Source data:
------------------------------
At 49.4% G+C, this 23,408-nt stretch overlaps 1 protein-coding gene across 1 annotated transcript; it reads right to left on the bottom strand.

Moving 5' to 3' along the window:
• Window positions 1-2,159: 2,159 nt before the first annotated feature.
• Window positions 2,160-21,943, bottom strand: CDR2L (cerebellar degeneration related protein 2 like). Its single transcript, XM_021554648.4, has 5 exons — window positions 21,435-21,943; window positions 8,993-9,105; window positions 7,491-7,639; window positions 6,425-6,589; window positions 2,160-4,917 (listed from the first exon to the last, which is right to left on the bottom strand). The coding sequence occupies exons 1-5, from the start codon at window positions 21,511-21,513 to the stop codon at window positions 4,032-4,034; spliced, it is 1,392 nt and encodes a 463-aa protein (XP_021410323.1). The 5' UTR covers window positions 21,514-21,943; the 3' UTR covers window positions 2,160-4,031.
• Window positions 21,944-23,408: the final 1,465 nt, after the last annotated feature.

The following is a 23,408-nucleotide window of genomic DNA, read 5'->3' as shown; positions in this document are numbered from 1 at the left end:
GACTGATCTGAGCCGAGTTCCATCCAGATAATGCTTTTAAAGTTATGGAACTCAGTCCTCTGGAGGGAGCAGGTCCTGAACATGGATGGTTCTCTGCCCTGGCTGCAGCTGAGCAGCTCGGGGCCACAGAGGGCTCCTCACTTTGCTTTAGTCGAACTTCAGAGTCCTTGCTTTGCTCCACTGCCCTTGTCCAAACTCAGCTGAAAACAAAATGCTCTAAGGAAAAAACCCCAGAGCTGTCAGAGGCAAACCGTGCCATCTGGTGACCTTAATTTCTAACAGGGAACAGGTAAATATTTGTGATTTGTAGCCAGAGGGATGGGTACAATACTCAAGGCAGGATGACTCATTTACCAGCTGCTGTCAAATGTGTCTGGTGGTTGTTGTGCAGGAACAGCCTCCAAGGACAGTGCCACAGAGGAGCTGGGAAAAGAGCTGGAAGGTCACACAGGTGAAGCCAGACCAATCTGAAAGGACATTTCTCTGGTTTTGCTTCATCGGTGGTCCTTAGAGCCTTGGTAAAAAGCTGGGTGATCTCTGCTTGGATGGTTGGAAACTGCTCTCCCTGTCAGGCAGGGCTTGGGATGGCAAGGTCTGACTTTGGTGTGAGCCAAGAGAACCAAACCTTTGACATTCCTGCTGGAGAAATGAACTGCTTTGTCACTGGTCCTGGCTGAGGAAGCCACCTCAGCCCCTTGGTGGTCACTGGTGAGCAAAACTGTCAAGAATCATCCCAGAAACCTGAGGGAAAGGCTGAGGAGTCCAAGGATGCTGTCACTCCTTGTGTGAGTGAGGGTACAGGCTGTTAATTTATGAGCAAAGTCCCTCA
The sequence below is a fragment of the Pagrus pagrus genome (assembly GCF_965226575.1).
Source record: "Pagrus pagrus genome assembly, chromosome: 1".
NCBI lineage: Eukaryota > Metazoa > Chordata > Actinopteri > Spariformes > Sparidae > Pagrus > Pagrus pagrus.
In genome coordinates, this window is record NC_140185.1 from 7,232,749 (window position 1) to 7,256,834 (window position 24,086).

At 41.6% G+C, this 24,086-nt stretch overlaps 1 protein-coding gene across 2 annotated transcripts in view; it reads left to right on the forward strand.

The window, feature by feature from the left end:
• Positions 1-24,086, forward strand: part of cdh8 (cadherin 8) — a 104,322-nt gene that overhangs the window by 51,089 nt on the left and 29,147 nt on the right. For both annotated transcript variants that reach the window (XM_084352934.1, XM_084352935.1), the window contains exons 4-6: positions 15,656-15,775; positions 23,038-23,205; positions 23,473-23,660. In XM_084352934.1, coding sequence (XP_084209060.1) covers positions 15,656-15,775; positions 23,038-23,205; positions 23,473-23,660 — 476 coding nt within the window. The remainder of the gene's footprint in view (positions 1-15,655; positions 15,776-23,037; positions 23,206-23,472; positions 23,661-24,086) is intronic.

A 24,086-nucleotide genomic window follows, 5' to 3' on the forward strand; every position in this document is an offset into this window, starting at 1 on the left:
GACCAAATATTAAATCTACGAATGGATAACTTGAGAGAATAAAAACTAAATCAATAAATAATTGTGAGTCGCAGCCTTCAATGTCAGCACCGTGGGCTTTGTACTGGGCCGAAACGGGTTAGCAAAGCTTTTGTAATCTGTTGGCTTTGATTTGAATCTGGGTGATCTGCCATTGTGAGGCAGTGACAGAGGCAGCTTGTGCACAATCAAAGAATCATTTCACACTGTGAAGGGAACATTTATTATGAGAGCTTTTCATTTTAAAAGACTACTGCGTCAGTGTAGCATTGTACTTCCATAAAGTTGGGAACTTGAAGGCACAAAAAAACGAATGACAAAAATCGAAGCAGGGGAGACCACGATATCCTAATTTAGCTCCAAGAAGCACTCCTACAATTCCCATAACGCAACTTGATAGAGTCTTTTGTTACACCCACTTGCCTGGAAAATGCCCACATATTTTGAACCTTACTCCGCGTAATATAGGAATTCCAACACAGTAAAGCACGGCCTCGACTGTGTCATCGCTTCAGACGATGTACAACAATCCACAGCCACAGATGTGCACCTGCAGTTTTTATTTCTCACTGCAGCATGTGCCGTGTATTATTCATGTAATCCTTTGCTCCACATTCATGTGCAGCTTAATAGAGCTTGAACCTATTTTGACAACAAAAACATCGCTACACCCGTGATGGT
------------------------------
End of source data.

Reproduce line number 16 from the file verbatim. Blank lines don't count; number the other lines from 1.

GACCAAATATTAAATCTACGAATGGATAACTTGAGAGAATAAAAACTAAATCAATAAATAATTGTGAGTCGCAGCCTTCAATGTCAGCACCGTGGGCTTTGTACTGGGCCGAAACGGGTTAGCAAAGCTTTTGTAATCTGTTGGCTTTGATTTGAATCTGGGTGATCTGCCATTGTGAGGCAGTGACAGAGGCAGCTTGTGCACAATCAAAGAATCATTTCACACTGTGAAGGGAACATTTATTATGAGAGCTTTTCATTTTAAAAGACTACTGCGTCAGTGTAGCATTGTACTTCCATAAAGTTGGGAACTTGAAGGCACAAAAAAACGAATGACAAAAATCGAAGCAGGGGAGACCACGATATCCTAATTTAGCTCCAAGAAGCACTCCTACAATTCCCATAACGCAACTTGATAGAGTCTTTTGTTACACCCACTTGCCTGGAAAATGCCCACATATTTTGAACCTTACTCCGCGTAATATAGGAATTCCAACACAGTAAAGCACGGCCTCGACTGTGTCATCGCTTCAGACGATGTACAACAATCCACAGCCACAGATGTGCACCTGCAGTTTTTATTTCTCACTGCAGCATGTGCCGTGTATTATTCATGTAATCCTTTGCTCCACATTCATGTGCAGCTTAATAGAGCTTGAACCTATTTTGACAACAAAAACATCGCTACACCCGTGATGGT